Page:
Jane pulled back and glared at her through puffy red eyes. “No, you’re not! You couldn’t care less, just like they couldn’t care less. You’re a pet to them, not a slave like we are. But, just wait until you’re dying and they look the other way and pretend they couldn’t share some of that immortality with you. Then you’ll see how much they think of you. You’re just livestock to them, like the rest of us. We’re good enough to clean their house and give our blood to their children, but we’re not good enough to join them! They let us die while they keep the secret to themselves!”
Bethina stood up too fast and grabbed the edge of the table to keep from falling. Jane had passed annoying and gone straight to making her angry. “It’s too bad your sister died, but you shouldn’t take it out on everyone else by being so nasty.”
Sandra cleared her throat again and glanced at Bethina. “I think maybe you’d better…” she trailed off, but they all knew what she meant.
Bethina nodded crisply and marched out the door. As she left, Sandra’s voice floated to her. “Jane, honey, you have to watch what you say. If she tells the mister and missus who know what will happen to you?”
“Who knows what will happen?” Bethina muttered darkly. “You’ll get fired, that’s for sure! See how you like it, then!”
She intended to go to her room and finish unpacking, but she got tired by the time she reached the entrance hall and had to stop and sit on a carved bench. She coughed into her ever present handkerchief and tried to fight the instinctual alarm when she saw the crimson dots on it. Jane was so worried about the meager amount that Alexander or the baby took from her. Maybe she should try watching her handkerchiefs fill with it for no reason! Then she could talk to her about death!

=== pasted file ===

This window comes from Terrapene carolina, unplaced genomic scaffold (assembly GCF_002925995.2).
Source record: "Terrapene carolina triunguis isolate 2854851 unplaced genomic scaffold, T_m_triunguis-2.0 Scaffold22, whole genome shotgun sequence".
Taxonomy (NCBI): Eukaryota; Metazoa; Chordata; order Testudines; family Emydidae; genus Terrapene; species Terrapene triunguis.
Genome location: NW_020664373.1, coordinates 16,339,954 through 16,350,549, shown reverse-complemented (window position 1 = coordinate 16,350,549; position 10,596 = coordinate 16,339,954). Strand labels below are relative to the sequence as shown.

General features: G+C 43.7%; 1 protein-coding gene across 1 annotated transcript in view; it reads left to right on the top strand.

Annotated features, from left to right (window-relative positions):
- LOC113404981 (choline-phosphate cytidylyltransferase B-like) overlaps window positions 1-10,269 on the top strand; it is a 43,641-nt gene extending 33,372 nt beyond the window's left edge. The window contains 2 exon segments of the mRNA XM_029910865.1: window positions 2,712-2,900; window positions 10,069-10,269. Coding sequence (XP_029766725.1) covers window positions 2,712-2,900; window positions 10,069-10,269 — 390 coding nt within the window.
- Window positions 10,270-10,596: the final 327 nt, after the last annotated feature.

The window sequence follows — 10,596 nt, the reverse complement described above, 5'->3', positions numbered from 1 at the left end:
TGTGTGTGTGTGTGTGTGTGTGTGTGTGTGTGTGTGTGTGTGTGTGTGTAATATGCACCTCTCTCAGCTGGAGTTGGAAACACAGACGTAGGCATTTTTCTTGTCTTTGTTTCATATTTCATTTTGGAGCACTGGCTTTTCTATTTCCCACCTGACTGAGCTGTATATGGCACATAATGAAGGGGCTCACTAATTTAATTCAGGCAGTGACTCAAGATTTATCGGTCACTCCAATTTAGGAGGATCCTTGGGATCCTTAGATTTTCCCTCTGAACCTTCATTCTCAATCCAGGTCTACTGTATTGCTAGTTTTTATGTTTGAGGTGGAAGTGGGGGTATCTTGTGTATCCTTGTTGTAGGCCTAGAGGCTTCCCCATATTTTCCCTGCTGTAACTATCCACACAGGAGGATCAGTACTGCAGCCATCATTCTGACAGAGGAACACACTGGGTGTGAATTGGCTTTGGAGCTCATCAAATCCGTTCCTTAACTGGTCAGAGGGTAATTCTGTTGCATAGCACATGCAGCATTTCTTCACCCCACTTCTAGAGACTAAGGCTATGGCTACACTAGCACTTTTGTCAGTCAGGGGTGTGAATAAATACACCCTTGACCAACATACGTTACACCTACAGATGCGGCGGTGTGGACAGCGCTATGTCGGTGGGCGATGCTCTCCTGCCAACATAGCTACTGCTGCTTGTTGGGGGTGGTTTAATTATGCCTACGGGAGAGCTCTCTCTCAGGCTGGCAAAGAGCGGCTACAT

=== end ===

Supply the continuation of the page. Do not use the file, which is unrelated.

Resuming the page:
She looked up at the sound of a delighted voice and saw Alexander. He stood with his back pressed to the far wall, clinging to the shadows. “What are you doing up? It’s not dark yet.”
He squirmed. “I know, but I wanted to see if you were here yet. Father said he didn’t think your mother would really let you come, but Mother said of course you would. I knew she’d be right.” His face broke into a wide, pointy toothed grin.
She pulled herself to her feet and walked to him, stopping in front of him with her hands on her hips. “All right, now you’ve seen. You better get back to bed, mister, before you get caught.”
“Aw.” He turned his large, pleading eyes up at her, but she refused to back down. “Fine.” He relented. “But only if you promise to tell me a story later.”
“I’ll tell you a story, all right.” She tousled his dark hair. “One about little boys who don’t mind their parents and sneak around the house while they’re supposed to be sleeping. Can you guess the end?”
He gave a small, but exasperated sigh. “I’m going. I’m going.” He turned for the cellar, but stopped and looked back. “I’m glad Mother was right. I’d miss you too much if you never came back!” And then he skipped away to return to his coffin.
Alone, Bethina wandered to a side door and out onto the wide wraparound porch. The sky to the west flamed red and gold, and stray autumn leaves danced and swirled in the early evening breeze. She dropped to the porch and drew her knees up to her chest. Jane’s words flitted through her mind, “Just wait until you’re dying and they look the other way and pretend they couldn’t share some of that immortality with you.” Would they really do that? And even if they didn’t, would she really want them to share? Did she want to live forever, knowing that she’d never change?
“What’s that old adage? The journey is in the reward? No, the journey is the reward?” She couldn’t find the exact words, but it didn’t matter. The essence was there. It was the road that mattered, not the destination because they were all headed to the same place, just some sooner than others.
Maybe Jane was right about one thing. Maybe she could look at things differently because she was staring down death. She knew she’d never get married and have children of her own, so what was the harm in letting her dote on Alexander while she could? Wasn’t it better to be here, near someone she cared about, than locked away in some sanatorium, sleeping in outdoor pavilions that were supposed to cure her? IN the end, whether they looked away, or even killed her themselves rather than letting her last days linger, surely it was better here than being there? “Yes”, she told herself firmly. “It has to be better. No matter what happens.”
Next week is Claudius. Look forward to it!
Fav song of the moment – “Changing the Weather” – Crash Parallel
PS -Some random, but interesting, links on TB Sanatoriums (turned out I didn’t need it, but it was interesting reading all the same!)